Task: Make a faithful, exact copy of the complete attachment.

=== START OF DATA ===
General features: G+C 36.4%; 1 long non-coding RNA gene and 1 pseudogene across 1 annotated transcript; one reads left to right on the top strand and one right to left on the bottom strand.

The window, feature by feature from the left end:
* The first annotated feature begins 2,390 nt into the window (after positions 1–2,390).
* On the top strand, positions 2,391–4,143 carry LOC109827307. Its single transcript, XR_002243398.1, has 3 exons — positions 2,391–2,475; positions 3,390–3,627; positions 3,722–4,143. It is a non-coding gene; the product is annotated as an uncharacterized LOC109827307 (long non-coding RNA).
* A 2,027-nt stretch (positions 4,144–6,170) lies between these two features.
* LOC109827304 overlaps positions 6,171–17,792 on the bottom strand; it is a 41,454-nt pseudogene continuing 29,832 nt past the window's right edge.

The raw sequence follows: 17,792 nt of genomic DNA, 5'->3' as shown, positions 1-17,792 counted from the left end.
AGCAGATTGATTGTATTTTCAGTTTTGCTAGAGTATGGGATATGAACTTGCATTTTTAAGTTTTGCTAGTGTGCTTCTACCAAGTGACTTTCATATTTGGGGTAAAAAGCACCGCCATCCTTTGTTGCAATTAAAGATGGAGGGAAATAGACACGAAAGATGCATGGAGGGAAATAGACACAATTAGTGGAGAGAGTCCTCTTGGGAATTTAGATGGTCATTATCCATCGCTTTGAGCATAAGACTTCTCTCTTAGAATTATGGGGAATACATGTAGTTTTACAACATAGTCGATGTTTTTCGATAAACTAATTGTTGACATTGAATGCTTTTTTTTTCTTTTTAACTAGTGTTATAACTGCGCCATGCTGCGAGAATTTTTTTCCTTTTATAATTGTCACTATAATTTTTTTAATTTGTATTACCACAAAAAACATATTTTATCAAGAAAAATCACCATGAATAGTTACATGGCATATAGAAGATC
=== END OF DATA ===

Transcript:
General features: G+C 36.4%; 1 long non-coding RNA gene and 1 pseudogene across 1 annotated transcript; one reads left to right on the top strand and one right to left on the bottom strand.

The window, feature by feature from the left end:
* The first annotated feature begins 2,390 nt into the window (after positions 1–2,390).
* On the top strand, positions 2,391–4,143 carry LOC109827307. Its single transcript, XR_002243398.1, has 3 exons — positions 2,391–2,475; positions 3,390–3,627; positions 3,722–4,143. It is a non-coding gene; the product is annotated as an uncharacterized LOC109827307 (long non-coding RNA).
* A 2,027-nt stretch (positions 4,144–6,170) lies between these two features.
* LOC109827304 overlaps positions 6,171–17,792 on the bottom strand; it is a 41,454-nt pseudogene continuing 29,832 nt past the window's right edge.

The raw sequence follows: 17,792 nt of genomic DNA, 5'->3' as shown, positions 1-17,792 counted from the left end.
AGCAGATTGATTGTATTTTCAGTTTTGCTAGAGTATGGGATATGAACTTGCATTTTTAAGTTTTGCTAGTGTGCTTCTACCAAGTGACTTTCATATTTGGGGTAAAAAGCACCGCCATCCTTTGTTGCAATTAAAGATGGAGGGAAATAGACACGAAAGATGCATGGAGGGAAATAGACACAATTAGTGGAGAGAGTCCTCTTGGGAATTTAGATGGTCATTATCCATCGCTTTGAGCATAAGACTTCTCTCTTAGAATTATGGGGAATACATGTAGTTTTACAACATAGTCGATGTTTTTCGATAAACTAATTGTTGACATTGAATGCTTTTTTTTTCTTTTTAACTAGTGTTATAACTGCGCCATGCTGCGAGAATTTTTTTCCTTTTATAATTGTCACTATAATTTTTTTAATTTGTATTACCACAAAAAACATATTTTATCAAGAAAAATCACCATGAATAGTTACATGGCATATAGAAGATC